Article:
Change these six factors to improve fertility

2 minute read

Women’s chances of conceiving increase by a third if they make key lifestyle changes, research suggests.

Making six key lifestyle changes increase woman’s chances of conceiving by 34%, new research suggests.

Researchers investigated how much weight, diet, tobacco, alcohol, folic acid supplements and maternal age affect fertility.

A risk score based those fertility factors could predict women’s chances of conceiving, according to the research in JAMA Network Open.

More than 900 women completed questionnaires and were given one point for each of six factors: being underweight or overweight, eating less than two servings of vegetables a day, a history of regular smoking, drinking more than one standard alcoholic drink a week, not taking folic acid supplements and being 32 years or older.

Scores ranged from zero for the healthiest and youngest, to six for the least healthy and oldest.

The participants were contacted to check whether they had conceived at three, six and 12 months after recruitment. In the first year, 42% of women had conceived.

“If all participants had a level one risk score, the overall incidence of non-conception within a year would be reduced by 34%,” the Singapore researchers said.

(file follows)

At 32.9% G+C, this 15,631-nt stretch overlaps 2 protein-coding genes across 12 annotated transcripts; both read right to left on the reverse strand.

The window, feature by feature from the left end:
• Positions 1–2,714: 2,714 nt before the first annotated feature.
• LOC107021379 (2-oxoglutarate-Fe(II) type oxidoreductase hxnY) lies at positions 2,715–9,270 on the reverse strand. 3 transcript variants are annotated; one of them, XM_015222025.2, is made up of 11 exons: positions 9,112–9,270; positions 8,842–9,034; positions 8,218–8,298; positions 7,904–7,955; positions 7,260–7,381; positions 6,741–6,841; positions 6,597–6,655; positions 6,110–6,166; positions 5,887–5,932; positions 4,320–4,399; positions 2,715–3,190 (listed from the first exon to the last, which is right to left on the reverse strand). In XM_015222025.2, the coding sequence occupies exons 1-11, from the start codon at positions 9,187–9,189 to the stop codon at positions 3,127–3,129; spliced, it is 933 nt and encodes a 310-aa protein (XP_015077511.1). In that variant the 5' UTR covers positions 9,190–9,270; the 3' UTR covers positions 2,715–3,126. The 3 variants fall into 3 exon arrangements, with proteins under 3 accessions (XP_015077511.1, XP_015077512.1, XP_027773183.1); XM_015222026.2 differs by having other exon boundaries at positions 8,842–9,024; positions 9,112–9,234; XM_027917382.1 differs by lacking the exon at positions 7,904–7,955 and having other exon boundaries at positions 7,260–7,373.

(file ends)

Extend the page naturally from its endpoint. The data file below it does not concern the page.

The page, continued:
“This tool can be self-administered to empower individuals or couples to mitigate their risks as they plan for their families and to guide health care practitioners in making recommendations for those who are trying to conceive.”

The researchers found that with each increase by one point in the risk score, fertility was reduced by 23%.

Compared with participants with a level one risk score, women with risk scores of two, three, four and five had reductions in fecundability of 31%, 41%, 54% and 77% respectively, they said.

“An increasing pattern of age, alcohol intake, and BMI and a decreasing pattern of vegetable intake were observed across the risk score levels.”

The research highlighted the importance of making positive lifestyle changes in women who are trying to conceive, said Associate Professor Alex Polyakov, fertility specialist at the University of Melbourne.

“By understanding how different lifestyle factors can impact fertility, women can make informed decisions about how to increase their chances of getting pregnant,” Professor Polyakov said in a statement. 

“Additionally, healthcare providers can use this information to guide women in making positive lifestyle changes, which can help improve their fertility.”

“The score developed by the researchers could be a valuable tool for women trying to get pregnant, helping them understand how they can improve their chances of conceiving.”

JAMA Network Open 2023, online 7 February

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